Howard R. Garis – American Author 1873-1962
Howard R. Garis was about as prolific a writer of series books as Edward Stratemeyer. Howard Garis was bom in Binghamton, New York, in 1873; he died in 1962. He began his writing career as a reporter for newspapers. By 1908 he was working for the Stratemeyer Syndicate. Not only did he write the Tom Swift books, but under other Stratemeyer “house names” he also did many volumes of the Motor Boys, Baseball Joe, The Outdoor Girls, The Bobbsey Twins, Bunny Brown and His Sister Sue, and other series. Under his own name he wrote the Buddy series, the Curlytops series, and his most famous one – Uncle Wiggily, countless tales of a sprightly rabbit.
In the biography of Howard Garis, My Father Was Uncle Wiggily (McGraw-Hill, 1966), Roger Garis told I how his father had prodigious energy and that he never got tired. He also wrote at great speed and would complete a series book for Stratemeyer in six to eight days. In 1900 Howard Garis married Lilian McNamara (born 1872) who wrote series books and other girls’ books under the name Lilian Garis. Garis’ son Roger and daughter Cleo also wrote for the Stratemeyer Syndicate. The four Garis writers produced more than one thousand books for children. Howard Garis also designed the Uncle Wiggily board game and other Uncle Wiggily toys and merchandise.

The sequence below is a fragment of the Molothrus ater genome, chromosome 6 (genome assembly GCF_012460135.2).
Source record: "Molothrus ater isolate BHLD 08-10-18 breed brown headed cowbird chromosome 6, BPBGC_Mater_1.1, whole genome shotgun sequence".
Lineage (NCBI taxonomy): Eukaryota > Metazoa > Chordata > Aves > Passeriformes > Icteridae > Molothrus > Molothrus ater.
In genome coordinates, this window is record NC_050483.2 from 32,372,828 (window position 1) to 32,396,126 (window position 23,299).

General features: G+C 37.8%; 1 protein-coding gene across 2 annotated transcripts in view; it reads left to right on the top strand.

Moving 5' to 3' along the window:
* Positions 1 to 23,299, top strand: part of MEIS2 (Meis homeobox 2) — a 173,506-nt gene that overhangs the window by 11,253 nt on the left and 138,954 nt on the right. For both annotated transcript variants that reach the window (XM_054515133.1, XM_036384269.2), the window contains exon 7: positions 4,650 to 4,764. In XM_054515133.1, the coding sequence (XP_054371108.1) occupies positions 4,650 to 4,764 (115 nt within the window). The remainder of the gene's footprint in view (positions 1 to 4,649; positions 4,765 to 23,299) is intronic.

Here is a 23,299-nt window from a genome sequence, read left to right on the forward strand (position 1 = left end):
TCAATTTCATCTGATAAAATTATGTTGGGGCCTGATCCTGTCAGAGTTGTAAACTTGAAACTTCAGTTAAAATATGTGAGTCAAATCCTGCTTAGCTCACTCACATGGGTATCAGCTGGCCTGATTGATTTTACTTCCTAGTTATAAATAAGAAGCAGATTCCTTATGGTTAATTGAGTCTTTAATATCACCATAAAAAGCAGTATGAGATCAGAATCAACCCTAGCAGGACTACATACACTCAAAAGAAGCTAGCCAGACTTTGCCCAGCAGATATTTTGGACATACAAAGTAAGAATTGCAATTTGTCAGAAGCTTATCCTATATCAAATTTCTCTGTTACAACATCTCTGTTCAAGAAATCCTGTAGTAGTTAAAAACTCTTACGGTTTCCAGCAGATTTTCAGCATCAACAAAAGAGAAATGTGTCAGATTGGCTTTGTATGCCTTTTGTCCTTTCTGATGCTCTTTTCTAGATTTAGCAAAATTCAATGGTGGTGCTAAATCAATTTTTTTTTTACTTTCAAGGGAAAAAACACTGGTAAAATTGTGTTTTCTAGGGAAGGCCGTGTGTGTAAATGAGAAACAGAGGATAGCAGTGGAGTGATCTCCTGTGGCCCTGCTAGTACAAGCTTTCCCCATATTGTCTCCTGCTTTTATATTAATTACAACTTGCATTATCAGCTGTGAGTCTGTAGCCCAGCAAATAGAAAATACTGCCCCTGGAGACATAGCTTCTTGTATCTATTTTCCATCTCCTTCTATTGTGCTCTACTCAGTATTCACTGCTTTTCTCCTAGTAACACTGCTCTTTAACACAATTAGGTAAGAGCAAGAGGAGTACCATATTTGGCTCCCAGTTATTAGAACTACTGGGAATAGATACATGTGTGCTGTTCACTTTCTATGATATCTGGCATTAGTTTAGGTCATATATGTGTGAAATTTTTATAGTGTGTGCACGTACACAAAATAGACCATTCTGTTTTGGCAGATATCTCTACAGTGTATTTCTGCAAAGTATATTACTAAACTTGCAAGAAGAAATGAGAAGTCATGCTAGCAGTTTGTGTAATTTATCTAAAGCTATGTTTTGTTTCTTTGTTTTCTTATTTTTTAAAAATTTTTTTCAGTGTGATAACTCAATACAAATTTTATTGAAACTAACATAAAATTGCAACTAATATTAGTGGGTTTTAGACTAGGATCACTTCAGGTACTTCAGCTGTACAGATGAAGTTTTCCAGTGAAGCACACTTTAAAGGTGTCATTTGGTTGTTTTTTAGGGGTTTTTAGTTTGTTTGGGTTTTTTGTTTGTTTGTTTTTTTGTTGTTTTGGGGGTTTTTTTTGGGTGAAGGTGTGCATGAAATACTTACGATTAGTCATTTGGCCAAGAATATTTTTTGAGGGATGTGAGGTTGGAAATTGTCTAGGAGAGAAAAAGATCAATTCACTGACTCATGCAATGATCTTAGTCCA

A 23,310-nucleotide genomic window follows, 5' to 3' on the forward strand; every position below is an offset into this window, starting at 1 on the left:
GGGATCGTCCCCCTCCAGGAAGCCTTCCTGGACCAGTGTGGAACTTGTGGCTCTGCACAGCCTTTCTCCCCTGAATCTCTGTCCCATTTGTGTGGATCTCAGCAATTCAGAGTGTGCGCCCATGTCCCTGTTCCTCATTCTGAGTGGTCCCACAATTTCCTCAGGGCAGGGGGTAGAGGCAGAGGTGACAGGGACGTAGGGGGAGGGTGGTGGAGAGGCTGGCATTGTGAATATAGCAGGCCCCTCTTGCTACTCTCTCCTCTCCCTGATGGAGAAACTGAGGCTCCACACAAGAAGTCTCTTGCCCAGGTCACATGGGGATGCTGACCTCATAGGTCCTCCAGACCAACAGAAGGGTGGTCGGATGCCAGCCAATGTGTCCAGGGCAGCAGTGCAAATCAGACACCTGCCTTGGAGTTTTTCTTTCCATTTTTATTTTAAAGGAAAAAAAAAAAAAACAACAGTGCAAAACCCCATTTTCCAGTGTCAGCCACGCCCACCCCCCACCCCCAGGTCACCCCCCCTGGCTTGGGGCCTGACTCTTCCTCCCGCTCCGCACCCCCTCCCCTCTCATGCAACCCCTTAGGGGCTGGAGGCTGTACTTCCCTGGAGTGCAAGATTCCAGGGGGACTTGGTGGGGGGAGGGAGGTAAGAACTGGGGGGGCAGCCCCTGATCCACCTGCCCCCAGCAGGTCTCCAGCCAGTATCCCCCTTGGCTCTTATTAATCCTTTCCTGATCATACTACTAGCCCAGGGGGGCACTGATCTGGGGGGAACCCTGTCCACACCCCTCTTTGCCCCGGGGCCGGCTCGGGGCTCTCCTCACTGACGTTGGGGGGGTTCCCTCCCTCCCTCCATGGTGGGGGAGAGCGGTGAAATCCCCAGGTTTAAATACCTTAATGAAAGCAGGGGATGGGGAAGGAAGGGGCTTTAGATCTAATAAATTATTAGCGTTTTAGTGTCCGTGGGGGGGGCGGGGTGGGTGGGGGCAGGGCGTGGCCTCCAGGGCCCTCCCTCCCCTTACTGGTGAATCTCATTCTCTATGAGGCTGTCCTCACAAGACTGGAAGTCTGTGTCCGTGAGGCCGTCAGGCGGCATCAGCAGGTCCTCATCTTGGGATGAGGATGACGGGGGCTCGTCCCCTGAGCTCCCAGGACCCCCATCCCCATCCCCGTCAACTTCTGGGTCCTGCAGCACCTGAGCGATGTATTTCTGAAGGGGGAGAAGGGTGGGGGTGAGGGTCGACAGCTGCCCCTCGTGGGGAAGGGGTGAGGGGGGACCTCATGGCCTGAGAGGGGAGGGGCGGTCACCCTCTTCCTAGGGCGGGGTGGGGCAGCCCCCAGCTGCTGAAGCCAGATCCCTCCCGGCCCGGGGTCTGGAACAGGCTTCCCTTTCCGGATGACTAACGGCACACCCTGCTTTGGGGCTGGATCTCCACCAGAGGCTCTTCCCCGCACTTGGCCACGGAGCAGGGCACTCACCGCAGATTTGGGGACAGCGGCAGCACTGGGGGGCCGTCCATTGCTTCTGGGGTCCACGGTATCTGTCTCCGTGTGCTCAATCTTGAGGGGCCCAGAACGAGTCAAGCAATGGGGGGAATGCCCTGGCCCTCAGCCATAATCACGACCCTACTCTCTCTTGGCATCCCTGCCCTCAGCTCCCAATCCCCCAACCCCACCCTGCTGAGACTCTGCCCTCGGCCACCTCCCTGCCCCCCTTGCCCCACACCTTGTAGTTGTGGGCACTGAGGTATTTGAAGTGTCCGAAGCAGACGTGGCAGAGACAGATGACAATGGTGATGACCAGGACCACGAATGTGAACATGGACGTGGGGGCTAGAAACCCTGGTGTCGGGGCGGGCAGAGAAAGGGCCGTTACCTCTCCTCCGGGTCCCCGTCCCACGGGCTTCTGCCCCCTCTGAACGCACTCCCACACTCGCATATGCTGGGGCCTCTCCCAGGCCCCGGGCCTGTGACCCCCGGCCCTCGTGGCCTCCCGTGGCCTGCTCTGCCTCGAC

Roger Garis’ book about his father was the first time that much information was available about the Stratemeyer Syndicate and its writers and the methods used to produce the many series books that it had published. At this time, most people still believed that a real Victor Appleton had written the Tom Swift books and that Franklin W. Dixon was the actual author of the Hardy Boys series.
In 1976 Canadian writer Leslie McFarlane published Ghost of the Hardy Boys about his authorship of the early books in this series, breaking another vow of silence about the Syndicate. It was not until after the death of Harriet Stratemeyer Adams in 1982 that the Syndicate itself was willing to reveal the names of the actual authors of its books. The publicity from the 1982 court decision concerning Grosset & Dunlap and the Syndicate because of the switch to Simon & Schuster as publisher in 1979 ended the mystique that Edward Stratemeyer had developed around his company.